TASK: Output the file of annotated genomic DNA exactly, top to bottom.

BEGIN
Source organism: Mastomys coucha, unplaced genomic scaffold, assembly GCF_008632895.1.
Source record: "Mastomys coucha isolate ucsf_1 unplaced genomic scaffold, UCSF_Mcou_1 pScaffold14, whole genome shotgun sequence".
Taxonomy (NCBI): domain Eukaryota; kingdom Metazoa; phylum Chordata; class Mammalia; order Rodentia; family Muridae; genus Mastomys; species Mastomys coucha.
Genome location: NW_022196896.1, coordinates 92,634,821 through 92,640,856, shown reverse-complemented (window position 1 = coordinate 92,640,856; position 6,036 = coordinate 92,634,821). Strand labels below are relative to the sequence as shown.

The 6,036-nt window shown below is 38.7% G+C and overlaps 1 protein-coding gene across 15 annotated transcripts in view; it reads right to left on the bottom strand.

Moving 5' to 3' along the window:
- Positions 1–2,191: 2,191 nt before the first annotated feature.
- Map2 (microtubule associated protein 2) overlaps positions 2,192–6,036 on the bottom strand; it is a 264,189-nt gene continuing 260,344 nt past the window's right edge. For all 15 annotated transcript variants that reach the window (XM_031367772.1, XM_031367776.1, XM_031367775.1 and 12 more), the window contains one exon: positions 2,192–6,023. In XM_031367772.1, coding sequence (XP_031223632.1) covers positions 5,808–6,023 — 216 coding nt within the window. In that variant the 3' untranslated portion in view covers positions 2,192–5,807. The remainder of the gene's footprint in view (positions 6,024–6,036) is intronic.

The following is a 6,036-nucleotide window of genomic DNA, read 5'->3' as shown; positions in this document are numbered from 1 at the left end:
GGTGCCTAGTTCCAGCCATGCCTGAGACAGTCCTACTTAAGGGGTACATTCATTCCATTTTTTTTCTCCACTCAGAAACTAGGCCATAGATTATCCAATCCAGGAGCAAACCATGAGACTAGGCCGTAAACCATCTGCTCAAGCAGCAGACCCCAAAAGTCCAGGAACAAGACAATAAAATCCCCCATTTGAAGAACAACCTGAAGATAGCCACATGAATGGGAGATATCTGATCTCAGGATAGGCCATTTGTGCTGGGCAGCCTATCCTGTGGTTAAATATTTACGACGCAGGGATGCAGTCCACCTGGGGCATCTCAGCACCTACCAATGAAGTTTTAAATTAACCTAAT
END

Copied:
Source organism: Mastomys coucha, unplaced genomic scaffold, assembly GCF_008632895.1.
Source record: "Mastomys coucha isolate ucsf_1 unplaced genomic scaffold, UCSF_Mcou_1 pScaffold14, whole genome shotgun sequence".
Taxonomy (NCBI): domain Eukaryota; kingdom Metazoa; phylum Chordata; class Mammalia; order Rodentia; family Muridae; genus Mastomys; species Mastomys coucha.
Genome location: NW_022196896.1, coordinates 92,634,821 through 92,640,856, shown reverse-complemented (window position 1 = coordinate 92,640,856; position 6,036 = coordinate 92,634,821). Strand labels below are relative to the sequence as shown.

The 6,036-nt window shown below is 38.7% G+C and overlaps 1 protein-coding gene across 15 annotated transcripts in view; it reads right to left on the bottom strand.

Moving 5' to 3' along the window:
- Positions 1–2,191: 2,191 nt before the first annotated feature.
- Map2 (microtubule associated protein 2) overlaps positions 2,192–6,036 on the bottom strand; it is a 264,189-nt gene continuing 260,344 nt past the window's right edge. For all 15 annotated transcript variants that reach the window (XM_031367772.1, XM_031367776.1, XM_031367775.1 and 12 more), the window contains one exon: positions 2,192–6,023. In XM_031367772.1, coding sequence (XP_031223632.1) covers positions 5,808–6,023 — 216 coding nt within the window. In that variant the 3' untranslated portion in view covers positions 2,192–5,807. The remainder of the gene's footprint in view (positions 6,024–6,036) is intronic.

The following is a 6,036-nucleotide window of genomic DNA, read 5'->3' as shown; positions in this document are numbered from 1 at the left end:
GGTGCCTAGTTCCAGCCATGCCTGAGACAGTCCTACTTAAGGGGTACATTCATTCCATTTTTTTTCTCCACTCAGAAACTAGGCCATAGATTATCCAATCCAGGAGCAAACCATGAGACTAGGCCGTAAACCATCTGCTCAAGCAGCAGACCCCAAAAGTCCAGGAACAAGACAATAAAATCCCCCATTTGAAGAACAACCTGAAGATAGCCACATGAATGGGAGATATCTGATCTCAGGATAGGCCATTTGTGCTGGGCAGCCTATCCTGTGGTTAAATATTTACGACGCAGGGATGCAGTCCACCTGGGGCATCTCAGCACCTACCAATGAAGTTTTAAATTAACCTAAT